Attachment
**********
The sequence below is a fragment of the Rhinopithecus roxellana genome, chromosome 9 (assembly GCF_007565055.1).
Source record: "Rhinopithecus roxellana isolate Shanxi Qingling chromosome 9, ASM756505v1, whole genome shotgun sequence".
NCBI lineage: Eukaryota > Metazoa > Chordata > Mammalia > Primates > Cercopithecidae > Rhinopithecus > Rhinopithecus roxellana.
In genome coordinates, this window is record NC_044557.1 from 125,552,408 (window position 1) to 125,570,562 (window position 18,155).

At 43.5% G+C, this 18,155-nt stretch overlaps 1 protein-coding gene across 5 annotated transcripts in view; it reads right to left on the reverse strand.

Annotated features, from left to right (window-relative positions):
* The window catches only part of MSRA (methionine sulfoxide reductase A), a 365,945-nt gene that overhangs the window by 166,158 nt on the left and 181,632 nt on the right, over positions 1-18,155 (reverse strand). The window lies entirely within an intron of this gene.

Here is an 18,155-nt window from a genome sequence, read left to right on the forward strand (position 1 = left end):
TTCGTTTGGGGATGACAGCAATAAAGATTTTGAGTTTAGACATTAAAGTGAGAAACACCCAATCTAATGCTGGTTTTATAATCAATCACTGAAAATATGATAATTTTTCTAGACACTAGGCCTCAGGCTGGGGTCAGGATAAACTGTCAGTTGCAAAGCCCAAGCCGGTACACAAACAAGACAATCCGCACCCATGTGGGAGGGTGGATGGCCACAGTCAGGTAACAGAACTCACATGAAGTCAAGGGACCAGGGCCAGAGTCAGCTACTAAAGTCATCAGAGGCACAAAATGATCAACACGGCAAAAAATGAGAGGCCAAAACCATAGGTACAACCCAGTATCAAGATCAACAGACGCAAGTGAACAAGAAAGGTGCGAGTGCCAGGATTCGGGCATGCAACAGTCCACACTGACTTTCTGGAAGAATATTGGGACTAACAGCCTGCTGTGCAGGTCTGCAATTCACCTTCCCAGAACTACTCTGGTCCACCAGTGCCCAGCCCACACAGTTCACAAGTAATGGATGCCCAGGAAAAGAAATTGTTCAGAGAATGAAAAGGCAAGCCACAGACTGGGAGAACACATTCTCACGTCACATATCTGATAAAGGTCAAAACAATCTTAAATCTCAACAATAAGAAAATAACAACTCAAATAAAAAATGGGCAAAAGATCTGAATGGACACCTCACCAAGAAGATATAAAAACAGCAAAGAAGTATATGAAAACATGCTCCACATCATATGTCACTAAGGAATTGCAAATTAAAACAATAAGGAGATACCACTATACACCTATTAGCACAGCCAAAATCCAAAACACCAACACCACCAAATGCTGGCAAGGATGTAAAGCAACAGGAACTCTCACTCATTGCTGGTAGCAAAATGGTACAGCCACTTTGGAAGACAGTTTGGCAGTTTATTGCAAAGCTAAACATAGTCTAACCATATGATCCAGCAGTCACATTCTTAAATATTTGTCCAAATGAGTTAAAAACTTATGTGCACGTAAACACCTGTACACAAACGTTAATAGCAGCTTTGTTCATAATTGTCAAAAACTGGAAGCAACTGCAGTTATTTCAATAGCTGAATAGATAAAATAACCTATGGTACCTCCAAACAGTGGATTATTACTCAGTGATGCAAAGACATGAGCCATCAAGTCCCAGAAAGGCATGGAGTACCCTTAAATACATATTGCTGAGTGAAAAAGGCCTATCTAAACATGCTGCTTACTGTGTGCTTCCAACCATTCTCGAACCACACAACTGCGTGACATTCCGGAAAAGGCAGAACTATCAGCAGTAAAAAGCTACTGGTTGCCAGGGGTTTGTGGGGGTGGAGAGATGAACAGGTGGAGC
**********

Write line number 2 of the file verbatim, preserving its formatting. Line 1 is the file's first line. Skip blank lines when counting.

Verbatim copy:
Source record: "Rhinopithecus roxellana isolate Shanxi Qingling chromosome 9, ASM756505v1, whole genome shotgun sequence".